Decomposition of Permafrost Carbon with Increasing Incubation Temperature on the Qinghai-Xizang (Tibetan) Plateau

Wednesday, 17 December 2014
Cuicui Mu1 and Tingjun Zhang1,2, (1)LZU Lanzhou University, Lanzhou, China, (2)University of Colorado, Boulder, CO, United States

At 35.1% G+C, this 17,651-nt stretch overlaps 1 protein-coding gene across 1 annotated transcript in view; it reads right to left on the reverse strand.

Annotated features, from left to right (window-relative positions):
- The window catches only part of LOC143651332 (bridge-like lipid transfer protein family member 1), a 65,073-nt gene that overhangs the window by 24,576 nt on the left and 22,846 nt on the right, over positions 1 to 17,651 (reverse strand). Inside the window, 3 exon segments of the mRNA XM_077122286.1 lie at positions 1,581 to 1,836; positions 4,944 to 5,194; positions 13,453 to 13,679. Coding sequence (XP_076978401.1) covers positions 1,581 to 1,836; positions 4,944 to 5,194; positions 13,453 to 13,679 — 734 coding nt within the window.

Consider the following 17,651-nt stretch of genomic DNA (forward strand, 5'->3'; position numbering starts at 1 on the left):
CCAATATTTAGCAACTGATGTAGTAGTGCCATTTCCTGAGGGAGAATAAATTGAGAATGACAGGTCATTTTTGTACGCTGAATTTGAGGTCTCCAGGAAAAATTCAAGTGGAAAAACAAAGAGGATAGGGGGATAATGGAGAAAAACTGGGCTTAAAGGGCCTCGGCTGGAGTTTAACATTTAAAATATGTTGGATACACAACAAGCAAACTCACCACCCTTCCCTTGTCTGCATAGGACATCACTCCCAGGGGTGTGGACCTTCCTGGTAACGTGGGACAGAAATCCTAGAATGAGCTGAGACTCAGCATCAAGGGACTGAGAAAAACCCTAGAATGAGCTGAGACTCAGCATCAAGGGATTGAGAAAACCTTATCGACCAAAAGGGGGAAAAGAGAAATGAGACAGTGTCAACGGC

Little is currently known about the decomposition of deep-permafrost organic carbon on the Qinghai-Xizang (Tibetan) Plateau (QXP) with increasing temperature. We studied the effect of temperature on CO2 emissions from soil, from the active layer to deep permafrost (400 cm), during a 140-day incubation at temperatures of −5.0 °C to +5.0 °C. We found that permafrost carbon emissions on the QXP increase with soil temperature. Temperature has greater impact on soil organic carbon (SOC) decomposition in permafrost soils than in thawed soils. A temperature increase of 4.5° results in an average increase in carbon release of 482.8% (±60%) at temperature below 0 °C (−5.0 to −0.5 °C), and 102.0% (±37.5%) at temperatures above 0 °C (0.5 to 5.0 °C). Permafrost carbon has greater vulnerability at subzero temperatures than at temperature above 0 °C. Moreover, the increase in permafrost carbon release in mineral soils was larger than that in organic soils at temperatures form −5.0 to −0.5 °C. The released CO2 mostly came from soils at depths of 10−20 cm and deep permafrost soils at depths of 245−255 cm and 285−295 cm, based on the stable carbon isotope analysis of δ13SOC and δ13CO2.